• @河南宝宝: The Uighur language is uig in ISO 639 and separate from Chinese zho. The Chinese languages are in the Sino-Tibetan family, while Uighur is in the Turkic family. // The Zhuang macrolanguage is zha in ISO 639 (again also separate from Chinese). The Zhuang (or Tai) languages are in the Kra-Dai family (which also contains Thai and Lao).
    – user103496
    Commented Feb 9 at 2:15

Cantonese is Chinese.

He just don't want to give out prize and finding excuse, such action is common practice here in my home town in China. If the men used Putonghua, he will probably ask for Zhengzhou dialect and so on. The keys is to attract people for more sales and afterward they can say they have fired the men doing this and reputation is back too.


Technically it is an accent of Chinese that, as it clearly uses Chinese characters but on a vastly different context, despite the pronunciation system have some differences, it is still considered coherent most of the time.

It's actually quite simple to find parallels around the world -- Just think about Cantonese to (Mandarin) Chinese as Quebec French to Metropolitan French (the real French in Europe).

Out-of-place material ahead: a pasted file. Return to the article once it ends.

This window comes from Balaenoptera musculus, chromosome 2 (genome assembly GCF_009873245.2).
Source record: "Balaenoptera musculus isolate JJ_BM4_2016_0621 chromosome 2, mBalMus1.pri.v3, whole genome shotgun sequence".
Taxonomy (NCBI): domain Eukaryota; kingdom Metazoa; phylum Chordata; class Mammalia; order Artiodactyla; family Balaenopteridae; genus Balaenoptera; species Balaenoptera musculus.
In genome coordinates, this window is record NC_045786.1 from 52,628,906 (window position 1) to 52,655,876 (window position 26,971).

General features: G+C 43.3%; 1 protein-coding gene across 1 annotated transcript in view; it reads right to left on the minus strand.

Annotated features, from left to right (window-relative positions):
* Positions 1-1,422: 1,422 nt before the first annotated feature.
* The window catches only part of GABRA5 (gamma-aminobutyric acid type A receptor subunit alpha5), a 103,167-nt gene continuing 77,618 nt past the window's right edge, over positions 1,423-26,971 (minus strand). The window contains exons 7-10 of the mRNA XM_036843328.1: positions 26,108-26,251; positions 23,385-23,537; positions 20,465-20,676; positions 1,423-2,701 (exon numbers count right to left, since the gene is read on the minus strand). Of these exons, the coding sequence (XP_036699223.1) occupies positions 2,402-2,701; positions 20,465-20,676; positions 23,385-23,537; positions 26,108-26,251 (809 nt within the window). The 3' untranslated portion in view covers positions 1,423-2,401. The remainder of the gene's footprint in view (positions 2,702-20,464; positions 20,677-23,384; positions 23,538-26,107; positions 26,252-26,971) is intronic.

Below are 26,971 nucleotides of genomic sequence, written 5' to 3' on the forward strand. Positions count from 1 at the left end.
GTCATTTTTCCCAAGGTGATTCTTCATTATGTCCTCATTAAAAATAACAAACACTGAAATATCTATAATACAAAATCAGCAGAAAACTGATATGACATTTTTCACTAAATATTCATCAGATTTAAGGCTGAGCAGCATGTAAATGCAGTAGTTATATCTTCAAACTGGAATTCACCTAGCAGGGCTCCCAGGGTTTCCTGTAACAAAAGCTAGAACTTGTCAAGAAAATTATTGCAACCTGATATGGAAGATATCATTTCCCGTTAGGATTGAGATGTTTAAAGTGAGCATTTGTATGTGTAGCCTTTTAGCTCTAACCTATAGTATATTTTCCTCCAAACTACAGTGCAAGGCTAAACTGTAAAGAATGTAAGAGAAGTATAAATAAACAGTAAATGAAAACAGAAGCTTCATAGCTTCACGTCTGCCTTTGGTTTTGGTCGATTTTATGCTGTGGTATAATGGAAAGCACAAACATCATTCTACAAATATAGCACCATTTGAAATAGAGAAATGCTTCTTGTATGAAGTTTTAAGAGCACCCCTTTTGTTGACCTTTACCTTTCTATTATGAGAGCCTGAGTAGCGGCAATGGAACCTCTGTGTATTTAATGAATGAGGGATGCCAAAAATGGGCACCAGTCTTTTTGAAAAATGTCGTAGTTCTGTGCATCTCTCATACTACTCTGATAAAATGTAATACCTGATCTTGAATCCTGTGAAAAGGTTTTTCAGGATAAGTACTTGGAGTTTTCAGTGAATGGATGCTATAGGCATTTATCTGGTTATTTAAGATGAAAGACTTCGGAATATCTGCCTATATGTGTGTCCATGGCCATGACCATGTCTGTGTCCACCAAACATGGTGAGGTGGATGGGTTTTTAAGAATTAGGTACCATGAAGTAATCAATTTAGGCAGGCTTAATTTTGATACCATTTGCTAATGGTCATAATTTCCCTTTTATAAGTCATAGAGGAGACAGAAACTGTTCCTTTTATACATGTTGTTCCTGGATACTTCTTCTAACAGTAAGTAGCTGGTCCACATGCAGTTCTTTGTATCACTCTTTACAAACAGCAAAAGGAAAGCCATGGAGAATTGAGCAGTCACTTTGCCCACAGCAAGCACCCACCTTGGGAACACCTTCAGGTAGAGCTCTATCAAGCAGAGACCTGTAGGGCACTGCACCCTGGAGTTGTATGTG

Mandarin is满族话, not Chinese汉语, which is the language of Han people. Canton means 广东 in French, but has been mistakenly used for 广州 for a long time. 华语 is a word acceptable to all Chinese around the world. 华 is actually a word that is hard to define.

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    满族话 is Manchurian, not Mandarin. Manchurian is a completely different language (not even in the Sino-Tibetan family).
    – user103496
    Commented Feb 7 at 4:28
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    Canton is indeed from 广东 (gwong2 dung1) but through the Portuguese Cantão, not French.
    – user103496
    Commented Feb 7 at 4:35
  • @user103496 As Guangdong and Guangxi, or the Double Guangs两广, were the colony of France in the 19th century, so it was very likely Canton derived from French but not likely from Portuguese. The sphere of influecne of Portugual from that time till 1999 was in Macao, a very small island with small population. Commented Feb 7 at 8:29
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    The name Cantão or Canton obviously arose centuries before the 19th. Since their first contacts with China in 1513, the Portuguese called the city of Guangzhou, 'Cantão' ('Canton') icm.gov.mo/rc/viewer/20033/1289
    – user103496
    Commented Feb 7 at 9:17